Fondé en 1983 --Unis pour la diversité et l'égalité raciale


Montreal, Canada, November 18, 2008 --- The Quebec Court overturned last month a Police Ethics Committee decision to sanction two police officers for their discriminatory statements towards three Black citizens of Montreal.

In 2004, Ms. Gemma Raeburn was cleaning her garage with her two friends, Mr. Peter Charles and Mr. Frederick Peters, when they were faced with police officers who responded to a neighbor's report of thieves wearing of something “black on their faces.” One officer, Mr. Roger Carbonneau, told Ms. Raeburn in her garage that “bullets don't see color” when she told another officer pointing a gun at her that he would not have “come with such force if it were white people cleaning the garage”, while another officer, Ms. Isabelle Nault, told her friend Mr. Peters in the backyard,“if you don't like it here, why are you here? Why don't you go back to your country?”.The three victims each filed separate complaints before the Police Ethics Commissioner and the human rights commission.

Both officers were sanctioned in February 2007 by the Police Ethics Committee, for conduct contrary to the Quebec Police Code of Ethics (the officers appealed the decision). In the civil rights complaints, they and their employer, the City of Montreal, were also ordered by the human righs commission to pay each of the three $20,000 in moral and punitive damages for their conduct deemed to be discriminatory.

The Commission gave the City until August 22, 2008 to comply and pay the damages to the three Black Montrealers. As of October 1st, 2008, the City had not obeyed the order. Consequently, the Commission has brought the case to the Quebec Human Rights Tribunal.

On October 4, 2008, the Court of Quebec set aside the Police Ethics Committee decision, ruling that Officer Carbonneau’s “bullets see no color” statement was “ambiguous, even unfortunate” but not insulting per se, nor was it disrespectul or impolite in light of the intervention context. The Court conclude that his conduct was not a violation of the Code of Police Ethics and cancelled the one-day suspension without pay imposed on him by the Committee.

As for Officer Nault, Mr. Justice Mark Shamie upheld the Committee’s finding that her statement was “offensive”, “inconvenient and inappropriate” and a conduct contrary of the Code of Police Ethics.However, he ruled that since she did not have previous ethics problems and that her words are considered to be “much less serious than certain injurious and racist expressions” used by police officers in other cases (such as “F-ing N-”), it relied on case law on sanctions to reduce her three-day suspensions without pay to a blame.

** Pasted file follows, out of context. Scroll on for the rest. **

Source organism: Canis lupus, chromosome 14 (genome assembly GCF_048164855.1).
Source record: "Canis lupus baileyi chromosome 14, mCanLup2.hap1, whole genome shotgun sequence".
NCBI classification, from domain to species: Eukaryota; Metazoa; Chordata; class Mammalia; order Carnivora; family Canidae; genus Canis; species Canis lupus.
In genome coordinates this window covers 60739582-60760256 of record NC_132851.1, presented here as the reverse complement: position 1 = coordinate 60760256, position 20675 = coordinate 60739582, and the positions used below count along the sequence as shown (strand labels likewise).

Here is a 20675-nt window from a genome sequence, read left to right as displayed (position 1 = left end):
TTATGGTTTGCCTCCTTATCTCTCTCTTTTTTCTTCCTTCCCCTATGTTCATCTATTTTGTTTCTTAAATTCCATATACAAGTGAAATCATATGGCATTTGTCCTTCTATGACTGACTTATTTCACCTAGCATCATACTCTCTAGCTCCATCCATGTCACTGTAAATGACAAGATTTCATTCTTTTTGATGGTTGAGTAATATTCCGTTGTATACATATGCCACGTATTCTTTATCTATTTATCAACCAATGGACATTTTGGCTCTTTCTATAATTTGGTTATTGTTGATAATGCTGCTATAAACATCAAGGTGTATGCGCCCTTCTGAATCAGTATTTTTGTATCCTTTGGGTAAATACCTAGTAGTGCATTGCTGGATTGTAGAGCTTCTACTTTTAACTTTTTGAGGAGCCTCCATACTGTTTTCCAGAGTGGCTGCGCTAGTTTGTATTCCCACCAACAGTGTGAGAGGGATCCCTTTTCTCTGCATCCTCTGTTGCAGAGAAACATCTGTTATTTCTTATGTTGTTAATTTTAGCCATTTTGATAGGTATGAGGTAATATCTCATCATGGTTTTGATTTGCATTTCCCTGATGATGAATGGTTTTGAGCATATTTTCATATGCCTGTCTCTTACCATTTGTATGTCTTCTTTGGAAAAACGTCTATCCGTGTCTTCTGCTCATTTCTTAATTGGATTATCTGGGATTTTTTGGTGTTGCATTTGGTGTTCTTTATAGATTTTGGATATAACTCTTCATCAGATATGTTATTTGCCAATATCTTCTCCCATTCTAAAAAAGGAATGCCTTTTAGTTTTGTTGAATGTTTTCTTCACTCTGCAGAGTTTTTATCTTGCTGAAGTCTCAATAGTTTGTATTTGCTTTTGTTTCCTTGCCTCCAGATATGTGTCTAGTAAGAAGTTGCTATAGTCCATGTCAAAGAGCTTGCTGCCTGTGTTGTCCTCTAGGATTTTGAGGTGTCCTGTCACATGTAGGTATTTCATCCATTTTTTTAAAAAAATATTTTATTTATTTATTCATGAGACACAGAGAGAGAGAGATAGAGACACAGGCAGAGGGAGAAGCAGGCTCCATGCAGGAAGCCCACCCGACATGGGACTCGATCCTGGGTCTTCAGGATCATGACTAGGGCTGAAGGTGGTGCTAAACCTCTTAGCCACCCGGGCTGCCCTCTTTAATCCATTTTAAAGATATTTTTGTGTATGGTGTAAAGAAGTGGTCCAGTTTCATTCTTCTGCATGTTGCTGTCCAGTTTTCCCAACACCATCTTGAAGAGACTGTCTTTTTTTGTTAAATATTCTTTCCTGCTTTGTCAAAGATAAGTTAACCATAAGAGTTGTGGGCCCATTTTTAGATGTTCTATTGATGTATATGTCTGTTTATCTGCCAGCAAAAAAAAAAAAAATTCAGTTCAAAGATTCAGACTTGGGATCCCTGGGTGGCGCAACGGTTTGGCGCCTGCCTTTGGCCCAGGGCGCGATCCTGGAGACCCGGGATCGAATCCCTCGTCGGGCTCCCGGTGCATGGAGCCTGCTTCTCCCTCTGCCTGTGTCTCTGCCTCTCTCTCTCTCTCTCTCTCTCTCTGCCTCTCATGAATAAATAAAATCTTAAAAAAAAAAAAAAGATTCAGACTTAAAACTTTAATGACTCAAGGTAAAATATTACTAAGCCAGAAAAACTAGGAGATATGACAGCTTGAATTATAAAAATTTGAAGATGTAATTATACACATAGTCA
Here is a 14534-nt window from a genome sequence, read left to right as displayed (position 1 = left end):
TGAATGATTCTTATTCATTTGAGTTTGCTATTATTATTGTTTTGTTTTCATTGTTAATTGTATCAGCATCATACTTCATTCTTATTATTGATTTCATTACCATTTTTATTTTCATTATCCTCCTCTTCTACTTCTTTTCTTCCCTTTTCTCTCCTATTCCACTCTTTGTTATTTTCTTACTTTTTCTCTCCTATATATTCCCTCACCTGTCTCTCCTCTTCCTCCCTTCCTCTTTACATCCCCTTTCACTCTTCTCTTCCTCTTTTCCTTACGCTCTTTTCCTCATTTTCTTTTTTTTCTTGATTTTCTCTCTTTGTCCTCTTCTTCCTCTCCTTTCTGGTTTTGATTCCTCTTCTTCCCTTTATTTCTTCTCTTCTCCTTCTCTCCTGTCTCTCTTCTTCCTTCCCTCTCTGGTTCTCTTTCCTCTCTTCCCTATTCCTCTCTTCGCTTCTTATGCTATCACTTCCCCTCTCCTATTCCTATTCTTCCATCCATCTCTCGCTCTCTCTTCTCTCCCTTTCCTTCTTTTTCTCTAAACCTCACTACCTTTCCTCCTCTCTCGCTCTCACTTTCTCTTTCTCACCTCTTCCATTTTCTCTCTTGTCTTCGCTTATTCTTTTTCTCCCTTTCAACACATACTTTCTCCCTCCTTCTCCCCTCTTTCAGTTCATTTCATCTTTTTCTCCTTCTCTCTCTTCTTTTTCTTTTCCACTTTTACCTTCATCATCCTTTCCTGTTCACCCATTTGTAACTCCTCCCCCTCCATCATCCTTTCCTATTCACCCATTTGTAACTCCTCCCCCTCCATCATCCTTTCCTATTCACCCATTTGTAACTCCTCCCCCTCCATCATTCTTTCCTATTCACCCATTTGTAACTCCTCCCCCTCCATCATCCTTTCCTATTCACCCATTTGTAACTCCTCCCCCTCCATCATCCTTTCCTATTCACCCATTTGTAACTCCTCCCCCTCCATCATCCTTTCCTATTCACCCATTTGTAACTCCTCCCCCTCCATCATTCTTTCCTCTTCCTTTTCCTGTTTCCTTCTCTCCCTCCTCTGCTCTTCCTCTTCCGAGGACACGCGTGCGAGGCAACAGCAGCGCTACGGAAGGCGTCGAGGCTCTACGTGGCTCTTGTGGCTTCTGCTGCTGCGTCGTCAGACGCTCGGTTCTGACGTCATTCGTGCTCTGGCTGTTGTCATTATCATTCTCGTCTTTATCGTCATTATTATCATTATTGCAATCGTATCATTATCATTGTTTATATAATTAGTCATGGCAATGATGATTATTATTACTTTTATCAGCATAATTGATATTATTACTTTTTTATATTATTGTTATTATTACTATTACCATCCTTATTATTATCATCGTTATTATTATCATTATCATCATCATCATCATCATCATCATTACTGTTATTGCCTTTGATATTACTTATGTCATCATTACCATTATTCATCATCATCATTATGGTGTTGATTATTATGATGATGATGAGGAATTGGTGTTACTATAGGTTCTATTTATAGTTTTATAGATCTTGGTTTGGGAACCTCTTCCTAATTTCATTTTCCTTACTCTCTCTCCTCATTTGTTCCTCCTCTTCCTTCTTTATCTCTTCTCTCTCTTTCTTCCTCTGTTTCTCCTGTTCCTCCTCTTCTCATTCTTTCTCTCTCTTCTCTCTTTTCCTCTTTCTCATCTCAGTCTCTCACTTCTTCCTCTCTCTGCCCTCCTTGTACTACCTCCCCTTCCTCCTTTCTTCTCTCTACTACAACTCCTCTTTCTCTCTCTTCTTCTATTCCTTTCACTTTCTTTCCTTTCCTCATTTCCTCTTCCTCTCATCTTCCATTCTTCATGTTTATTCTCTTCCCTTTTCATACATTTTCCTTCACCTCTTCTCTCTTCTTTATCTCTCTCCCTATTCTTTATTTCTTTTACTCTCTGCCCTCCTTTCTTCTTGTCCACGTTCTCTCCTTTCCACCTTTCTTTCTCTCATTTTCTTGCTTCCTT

“The court says that it is not racist for a police officer to tell a Black person, in her own home and with a gun pointed at her, that ‘bullets don’t see color’, because he had no discriminatory intent,” said Ms. Raeburn, a senior banking manager and a prominent Black community leader.

“The court’s decision just shows that it does not understand racism. It is a setback for civil rights in Quebec,” she added.

“Some aspects of the decision should raise concerns,” said CRARR's Executive Director Fo Niemi. “ For instance, the Court relied on intent and motive to rule whether a conduct is racist, while Canadian jurisprudence has, for the last twenty years at least, stated that it is not intent, but effect that matters.”

(In the ruling, the Court ruled that to decide whether an officer’s statement is offensive or inappropriate, one cannot rely on the subjective opinion of the person targeted by the statement but that one has to also take into account the officer’s intent and state of mind as well as the “objectively and intrinsically offensive” nature
of the expression.)

“Since the Court decision is final under the Police Act, it can set the bar higher for citizen complaints of police officers’ verbal misconduct that has racially discriminatory effects. We hope that it will not discourage racialized citizens from filing complaints,” Mr. Niemi added.

The police ethics complaints filed by the three Black Montrealers were originally rejected by the Police Ethics Commissioner. CRARR appealed the Commissioner’s decision to the Police Ethics Committee, which then cast the decision aside and ordered the Commissioner to cite the officers before the Committee.

The case before the Quebec Human Rights Tribunal still goes ahead. A court date is expected to be determined in Winter 2009 as the City of Montreal did not comply with the human rights commission’s decision.